Within a space of a few months, ASOS pivoted from being a fashion retailer to making casual clothing designed to be worn around the house, like pajamas, in response to what Beighton calls “the customer offer to meet demand.” They also expanded their customer base, targeting professionals of all ages, now working –from home.
In the six months following this innovation, ASOS saw sales grow by 24%, with profits increasing to over £100 million (141 million in USD). They also expanded on sales worldwide by 19%. Perhaps most importantly, they managed to expand their customer base with 3 million new customers, many of whom will continue to shop with the brand well after this crisis ends. By focusing on innovation, ASOS was able to not only weather a devastating economic crisis but come out on top.
During the height of the pandemic, when lockdowns were in force throughout the country, we were all talking about a new normal. The pandemic had changed the way the world worked, and we would have to find a way to adapt to this new reality. With lockdown coming to an end and businesses contemplating re-opening, it is quickly becoming apparent that there is no “new” reality.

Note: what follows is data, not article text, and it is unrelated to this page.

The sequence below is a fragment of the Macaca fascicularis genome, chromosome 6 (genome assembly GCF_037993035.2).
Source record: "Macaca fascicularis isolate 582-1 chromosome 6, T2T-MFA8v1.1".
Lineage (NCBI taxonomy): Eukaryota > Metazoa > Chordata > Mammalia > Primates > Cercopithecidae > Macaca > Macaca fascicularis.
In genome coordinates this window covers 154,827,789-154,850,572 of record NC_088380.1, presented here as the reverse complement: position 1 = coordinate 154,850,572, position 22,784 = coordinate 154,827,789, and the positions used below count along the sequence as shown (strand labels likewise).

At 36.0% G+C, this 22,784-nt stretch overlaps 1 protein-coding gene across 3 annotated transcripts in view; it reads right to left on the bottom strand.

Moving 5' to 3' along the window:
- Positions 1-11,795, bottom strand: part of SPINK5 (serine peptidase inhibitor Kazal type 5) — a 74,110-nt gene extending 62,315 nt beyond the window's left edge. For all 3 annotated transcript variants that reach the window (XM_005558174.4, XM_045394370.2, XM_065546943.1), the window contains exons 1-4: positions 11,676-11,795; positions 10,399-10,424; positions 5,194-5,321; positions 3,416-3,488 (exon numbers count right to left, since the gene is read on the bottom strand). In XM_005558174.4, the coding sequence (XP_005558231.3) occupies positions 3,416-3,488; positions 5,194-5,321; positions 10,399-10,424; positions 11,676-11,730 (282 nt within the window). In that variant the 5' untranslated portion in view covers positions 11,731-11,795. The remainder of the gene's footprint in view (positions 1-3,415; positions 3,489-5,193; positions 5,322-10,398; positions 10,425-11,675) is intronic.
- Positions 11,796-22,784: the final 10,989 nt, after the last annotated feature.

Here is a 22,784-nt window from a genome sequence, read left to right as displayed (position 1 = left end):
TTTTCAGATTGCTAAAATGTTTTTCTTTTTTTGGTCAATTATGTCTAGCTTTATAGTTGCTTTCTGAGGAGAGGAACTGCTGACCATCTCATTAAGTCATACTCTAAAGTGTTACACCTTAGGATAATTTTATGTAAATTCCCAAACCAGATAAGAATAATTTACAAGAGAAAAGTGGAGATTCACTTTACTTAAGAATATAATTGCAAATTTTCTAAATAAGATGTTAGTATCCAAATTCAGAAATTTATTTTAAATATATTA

What we have instead, is a constantly evolving reality.
While there can be no return to the pre-pandemic ways of doing business, the pandemic era of working is also passing us by. Remote working is here to stay. So are the online marketplaces that sprung up this past year. ASOS is not likely to go back to a fully occasion-wear type of clothing line, not since the new direction has proved so lucrative. Marvel will be not selling off its intellectual property in a hurry. And Airbnb is moving into the long-term rental space for good.
In this new, ever-evolving reality, adaptability and innovation are going to be more important than ever. Nobody knows when and where the next big crisis will hit us. The only thing we can predict is that businesses that don’t use these opportunities to adapt, learn, and innovate, will not survive.